Dominic was a soul on fire with evangelical zeal, a true missionary who burned with the desire to proclaim Jesus Christ to everyone he met. We all know the story of Dominic, while still a canon of Osma, at a layover during a diplomatic journey to Denmark with his bishop, stayed up all night conversing with an Albigensian and, at the break of dawn, ended up hearing his confession and received him back into the Church.
On the way to Denmark, Dominic and his bishop, Diego de Acebo, passed through Germany and saw the disaster and chaos left by the barbarian Cumans, a pagan culture still deprived of the Gospel. Rather than expressing outrage, Dominic was touched with pity, because he knew that the onslaughts of the Cumans had little to do with their race but everything to do with their ignorance of Christianity. For the rest of his life, Dominic expressed his deepest desire to preach Christ among the Cumans.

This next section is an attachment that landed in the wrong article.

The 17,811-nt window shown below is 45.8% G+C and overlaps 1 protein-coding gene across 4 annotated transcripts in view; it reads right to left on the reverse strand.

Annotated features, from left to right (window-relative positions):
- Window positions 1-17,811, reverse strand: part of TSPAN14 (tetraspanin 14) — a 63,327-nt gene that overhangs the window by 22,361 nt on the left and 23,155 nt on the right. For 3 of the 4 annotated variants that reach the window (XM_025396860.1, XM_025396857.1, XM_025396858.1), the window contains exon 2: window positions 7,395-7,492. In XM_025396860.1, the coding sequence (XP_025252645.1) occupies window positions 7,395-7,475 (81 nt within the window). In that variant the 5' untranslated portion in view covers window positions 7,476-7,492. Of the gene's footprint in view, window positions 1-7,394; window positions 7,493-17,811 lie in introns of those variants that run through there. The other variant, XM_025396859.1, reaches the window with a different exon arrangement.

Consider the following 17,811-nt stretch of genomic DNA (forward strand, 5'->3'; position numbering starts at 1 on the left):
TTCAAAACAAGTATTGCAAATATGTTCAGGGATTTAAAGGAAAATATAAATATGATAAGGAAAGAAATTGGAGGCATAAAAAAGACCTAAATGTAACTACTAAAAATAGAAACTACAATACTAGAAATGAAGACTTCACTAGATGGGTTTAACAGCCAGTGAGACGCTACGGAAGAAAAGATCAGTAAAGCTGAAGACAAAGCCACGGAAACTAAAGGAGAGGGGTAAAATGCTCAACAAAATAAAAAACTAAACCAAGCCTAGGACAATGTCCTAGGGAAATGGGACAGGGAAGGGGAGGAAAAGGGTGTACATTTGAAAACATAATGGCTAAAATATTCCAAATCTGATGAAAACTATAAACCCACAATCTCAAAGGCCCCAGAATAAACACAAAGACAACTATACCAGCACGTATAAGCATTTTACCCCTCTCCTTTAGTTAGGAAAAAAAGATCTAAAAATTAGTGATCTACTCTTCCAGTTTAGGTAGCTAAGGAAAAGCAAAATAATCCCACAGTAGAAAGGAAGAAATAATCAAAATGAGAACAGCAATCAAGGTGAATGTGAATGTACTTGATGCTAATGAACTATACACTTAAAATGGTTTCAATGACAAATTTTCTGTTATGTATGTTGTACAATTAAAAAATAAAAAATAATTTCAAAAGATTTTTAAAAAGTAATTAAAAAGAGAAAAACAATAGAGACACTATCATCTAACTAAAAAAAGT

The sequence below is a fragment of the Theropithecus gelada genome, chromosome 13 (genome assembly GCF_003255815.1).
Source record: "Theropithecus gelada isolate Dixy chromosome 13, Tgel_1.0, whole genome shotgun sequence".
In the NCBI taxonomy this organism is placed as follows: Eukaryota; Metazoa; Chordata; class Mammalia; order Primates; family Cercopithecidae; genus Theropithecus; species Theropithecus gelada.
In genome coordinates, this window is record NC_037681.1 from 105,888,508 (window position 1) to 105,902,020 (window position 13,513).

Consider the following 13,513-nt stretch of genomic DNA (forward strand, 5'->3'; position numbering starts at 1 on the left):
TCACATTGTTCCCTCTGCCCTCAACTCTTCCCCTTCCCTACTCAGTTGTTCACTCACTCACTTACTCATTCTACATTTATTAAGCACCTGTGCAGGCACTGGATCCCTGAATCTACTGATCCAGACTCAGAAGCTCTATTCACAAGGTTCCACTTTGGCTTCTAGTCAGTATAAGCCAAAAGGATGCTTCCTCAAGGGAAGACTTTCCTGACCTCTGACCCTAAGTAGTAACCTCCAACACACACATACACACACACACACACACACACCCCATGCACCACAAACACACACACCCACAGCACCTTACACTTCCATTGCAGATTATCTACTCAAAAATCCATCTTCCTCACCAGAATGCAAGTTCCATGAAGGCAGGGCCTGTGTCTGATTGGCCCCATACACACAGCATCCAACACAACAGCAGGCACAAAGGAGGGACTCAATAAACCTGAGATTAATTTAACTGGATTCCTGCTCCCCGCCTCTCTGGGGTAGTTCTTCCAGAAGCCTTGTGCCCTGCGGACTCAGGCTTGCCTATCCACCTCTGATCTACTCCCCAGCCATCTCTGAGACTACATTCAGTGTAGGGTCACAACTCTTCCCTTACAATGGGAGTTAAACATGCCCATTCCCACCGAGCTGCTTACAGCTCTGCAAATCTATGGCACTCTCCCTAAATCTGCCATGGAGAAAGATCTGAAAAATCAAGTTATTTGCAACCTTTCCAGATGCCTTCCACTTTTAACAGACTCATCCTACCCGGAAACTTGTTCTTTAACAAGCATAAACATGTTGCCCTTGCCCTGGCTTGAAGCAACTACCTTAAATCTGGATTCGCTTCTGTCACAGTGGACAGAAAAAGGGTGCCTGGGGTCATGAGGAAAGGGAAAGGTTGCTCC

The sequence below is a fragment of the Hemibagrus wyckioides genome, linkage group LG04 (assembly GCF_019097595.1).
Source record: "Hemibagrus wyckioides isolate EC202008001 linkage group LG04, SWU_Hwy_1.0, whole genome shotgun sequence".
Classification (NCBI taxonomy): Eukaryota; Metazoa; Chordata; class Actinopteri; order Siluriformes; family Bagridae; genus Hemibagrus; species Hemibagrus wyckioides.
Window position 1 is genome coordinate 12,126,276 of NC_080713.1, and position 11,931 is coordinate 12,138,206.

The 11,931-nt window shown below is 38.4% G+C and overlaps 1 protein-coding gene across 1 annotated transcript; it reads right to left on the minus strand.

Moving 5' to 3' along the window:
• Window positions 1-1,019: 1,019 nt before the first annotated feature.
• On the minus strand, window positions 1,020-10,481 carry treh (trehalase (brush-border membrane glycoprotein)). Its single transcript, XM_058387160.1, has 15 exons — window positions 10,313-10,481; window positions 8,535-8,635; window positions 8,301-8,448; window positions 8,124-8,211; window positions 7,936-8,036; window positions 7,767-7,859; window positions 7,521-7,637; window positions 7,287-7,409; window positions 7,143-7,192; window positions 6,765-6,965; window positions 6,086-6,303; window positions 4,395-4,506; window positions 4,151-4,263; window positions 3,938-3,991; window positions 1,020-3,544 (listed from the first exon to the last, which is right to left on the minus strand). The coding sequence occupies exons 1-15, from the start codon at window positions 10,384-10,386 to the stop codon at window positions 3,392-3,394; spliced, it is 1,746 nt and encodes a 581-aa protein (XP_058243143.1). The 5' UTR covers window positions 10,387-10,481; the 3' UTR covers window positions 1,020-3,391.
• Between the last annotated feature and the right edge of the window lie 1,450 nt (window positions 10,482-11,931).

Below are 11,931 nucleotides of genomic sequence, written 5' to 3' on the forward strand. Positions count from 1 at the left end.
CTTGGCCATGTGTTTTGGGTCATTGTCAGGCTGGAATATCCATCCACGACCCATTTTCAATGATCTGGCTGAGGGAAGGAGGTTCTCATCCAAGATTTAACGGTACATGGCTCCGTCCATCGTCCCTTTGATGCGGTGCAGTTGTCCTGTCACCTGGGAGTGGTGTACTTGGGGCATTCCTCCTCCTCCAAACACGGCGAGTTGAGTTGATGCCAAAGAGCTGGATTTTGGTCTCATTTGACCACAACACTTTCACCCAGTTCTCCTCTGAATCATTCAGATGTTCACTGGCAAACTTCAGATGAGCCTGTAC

Some eight centuries later, a successor of St Dominic, the Very Reverend Vincent de Couesnongle OP, wrote his prophetic encyclical to the Order, Who are My Cumans? Master Vincent turns the drama between Dominic and the Cumans into an icon of the Dominican charism, in which, after everything has been said and done, we must shake off the status quo and go off among the people who have been deprived of Christ. He writes,
"To go to the Cumans" means not being satisfied with "saving the saved", but reaching out also, indeed especially, those who are not "saved", but who will make or unmake tomorrow's world. Above all it does not mean criticising what is happening in our times, and then carrying out as well as possible the narrow way of life which we have laid down for ourselves, once and for all. What it does mean above all is to carry on the work of Saint Dominic, or in other words to allow him to be still present in the world as it exists.